Link to Original Source
Slashdot videos: Now with more Slashdot!
We've improved Slashdot's video section; now you can view our video interviews, product close-ups and site visits with all the usual Slashdot options to comment, share, etc. No more walled garden! It's a work in progress -- we hope you'll check it out (Learn more about the recent updates).
Link to Original Source
Link to Original Source
I don't think the logistics are really all that difficult - most of the parts (CPU, DRAM, probably LCD screen, etc.) in an iProduct aren't made in China either. They're made in Japan, Germany, the USA, or South Korea, shipped to china and assembled for $8/board at a contract manufacturer like Foxconn.
To make an iPhone (which sells for $5-600) probably costs apple $200, of which ~$10 is final assembly. The US doesn't really have the enormously large-scale contract manufacturers like Foxconn that Apple can say 'here, make 10k of these a day 6 months from now.' Apple could probably build a highly-automated factory in the US that could probably assemble iphones for $50, upping their total cost to $240 or so, but then they would have to run and operate a factory - something they haven't really been in the business of doing for the last decade or so. In addition to being more directly responsible for the welfare of their workers (it's easier to say 'we treat our workers well, we're not responsible for our contract manufacturers'), they would be shouldering more of the risk for no gain in profit. Apple can say, Sorry foxconn, we don't need anymore ipods', and then it's Foxconn's job to figure out what to do with their expensive factory.
I have a Makerbot Thing-o-Matic, and have also used smaller CNC milling machines before. There really are some crucial differences:
1) There's an actual fundamental difference in the types of objects that can be created with an additive process like the ToM uses, and a reductive process like a CNC milling machine uses. Creating lightweight, hollow objects is basically impossible with a mill but trivial with my ToM (I frequently print out multi-layer gear objects for mechanical widgets I'm building).
2) I can operate a small 3D printer in my apartment. It's roughly as loud as my laser printer, and doesn't produce any mess/dust-clouds/bad smells. I would never use a CNC mill in my living room. At best it is way louder, produces way more mess, and basically requires a shop-vac to be running the whole time.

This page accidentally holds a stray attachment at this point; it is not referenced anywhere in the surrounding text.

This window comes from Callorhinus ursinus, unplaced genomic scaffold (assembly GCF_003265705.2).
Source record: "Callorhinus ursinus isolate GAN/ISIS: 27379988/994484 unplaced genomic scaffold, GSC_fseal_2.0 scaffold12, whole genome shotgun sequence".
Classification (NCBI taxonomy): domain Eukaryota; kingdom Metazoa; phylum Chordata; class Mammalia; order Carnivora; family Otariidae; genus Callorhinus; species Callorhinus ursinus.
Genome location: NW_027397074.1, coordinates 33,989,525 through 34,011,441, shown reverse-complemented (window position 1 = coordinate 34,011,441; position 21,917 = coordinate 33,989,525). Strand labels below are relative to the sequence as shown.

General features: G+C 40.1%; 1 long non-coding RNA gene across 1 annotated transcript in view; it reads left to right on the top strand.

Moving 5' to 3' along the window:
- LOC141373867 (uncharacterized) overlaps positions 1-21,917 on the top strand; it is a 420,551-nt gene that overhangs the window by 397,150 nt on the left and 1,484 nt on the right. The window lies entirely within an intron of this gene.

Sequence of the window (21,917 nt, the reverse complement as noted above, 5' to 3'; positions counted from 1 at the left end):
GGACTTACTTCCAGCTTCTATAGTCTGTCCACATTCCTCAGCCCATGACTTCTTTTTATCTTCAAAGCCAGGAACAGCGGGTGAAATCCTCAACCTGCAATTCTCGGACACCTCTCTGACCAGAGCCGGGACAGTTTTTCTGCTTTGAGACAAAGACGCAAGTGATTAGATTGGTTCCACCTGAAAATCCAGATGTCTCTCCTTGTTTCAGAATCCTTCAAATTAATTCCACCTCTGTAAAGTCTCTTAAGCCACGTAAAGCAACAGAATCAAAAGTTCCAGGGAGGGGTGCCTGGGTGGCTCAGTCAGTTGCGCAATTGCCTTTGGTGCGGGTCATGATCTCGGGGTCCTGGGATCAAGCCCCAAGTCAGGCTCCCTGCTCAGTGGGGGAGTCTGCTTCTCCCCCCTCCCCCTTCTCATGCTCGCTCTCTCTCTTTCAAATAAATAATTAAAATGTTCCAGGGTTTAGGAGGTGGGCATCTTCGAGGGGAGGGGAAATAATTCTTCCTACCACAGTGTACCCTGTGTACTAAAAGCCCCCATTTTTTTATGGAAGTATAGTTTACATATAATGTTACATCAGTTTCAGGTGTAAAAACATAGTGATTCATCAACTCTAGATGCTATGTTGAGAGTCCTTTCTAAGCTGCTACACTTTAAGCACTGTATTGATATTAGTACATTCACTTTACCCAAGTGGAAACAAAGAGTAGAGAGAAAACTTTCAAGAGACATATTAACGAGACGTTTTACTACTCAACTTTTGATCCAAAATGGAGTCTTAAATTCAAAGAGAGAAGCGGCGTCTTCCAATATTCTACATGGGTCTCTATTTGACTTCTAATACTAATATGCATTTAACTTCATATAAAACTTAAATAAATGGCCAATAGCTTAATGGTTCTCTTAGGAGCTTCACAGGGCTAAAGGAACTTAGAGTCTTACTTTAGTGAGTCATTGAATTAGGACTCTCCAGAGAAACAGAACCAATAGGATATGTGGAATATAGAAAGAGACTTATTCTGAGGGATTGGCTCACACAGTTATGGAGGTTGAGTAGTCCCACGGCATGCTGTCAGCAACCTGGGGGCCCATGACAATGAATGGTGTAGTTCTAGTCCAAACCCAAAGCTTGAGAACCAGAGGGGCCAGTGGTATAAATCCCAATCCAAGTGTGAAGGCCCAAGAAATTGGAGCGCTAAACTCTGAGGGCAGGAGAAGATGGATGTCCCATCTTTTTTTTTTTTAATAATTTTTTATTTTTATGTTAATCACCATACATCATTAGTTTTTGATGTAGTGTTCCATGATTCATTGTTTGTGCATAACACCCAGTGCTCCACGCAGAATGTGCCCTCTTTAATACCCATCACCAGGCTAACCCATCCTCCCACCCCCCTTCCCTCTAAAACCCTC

3) Finally - having used a range of both cheap 3D printers and cheap (and not-so-cheap) CNC milling machines - I can get a low-end 3D printer like a makerbot that actually produces useful parts for under $2000. Ever CNC mill I've seen for under $3000 has been crap. If you can spend $5000 (and have at least some background in machining) you can get a pretty good small CNC milling machine and maintain it.
I feel like this argument kind of misses the point. First, 3D printers (of the makerbot variety, as well as more traditional/expensive machines) have both come down drastically in price and improved drastically in quality in the last few years. The same goes for CNC milling equipment (and computing, and printing, etc.). No, they aren't appropriate for making a million widgets to be sold at 2 cents/piece, but they're perfectly appropriate for teaching people how to design things.
A huge segment of the population (often with a lot of knowledge in very specific areas) doesn't know what is possible with tools like this. Setting up an environment for kids to play with where making things (rather than just buying them from a black-box company) is easy can significantly change their world view and make them way more creative/productive/etc. Things like 3D printers are cheap enough that you could have one for almost every kid in a class, and that makes the cost of failure incredibly low. Same with learning to program on cheap computers (and build electronics with cheap microcontrollers like the arduino ecosystem). I feel like that ability to de-mystify the world and teach kids to create something will probably prove extremely valuable to them.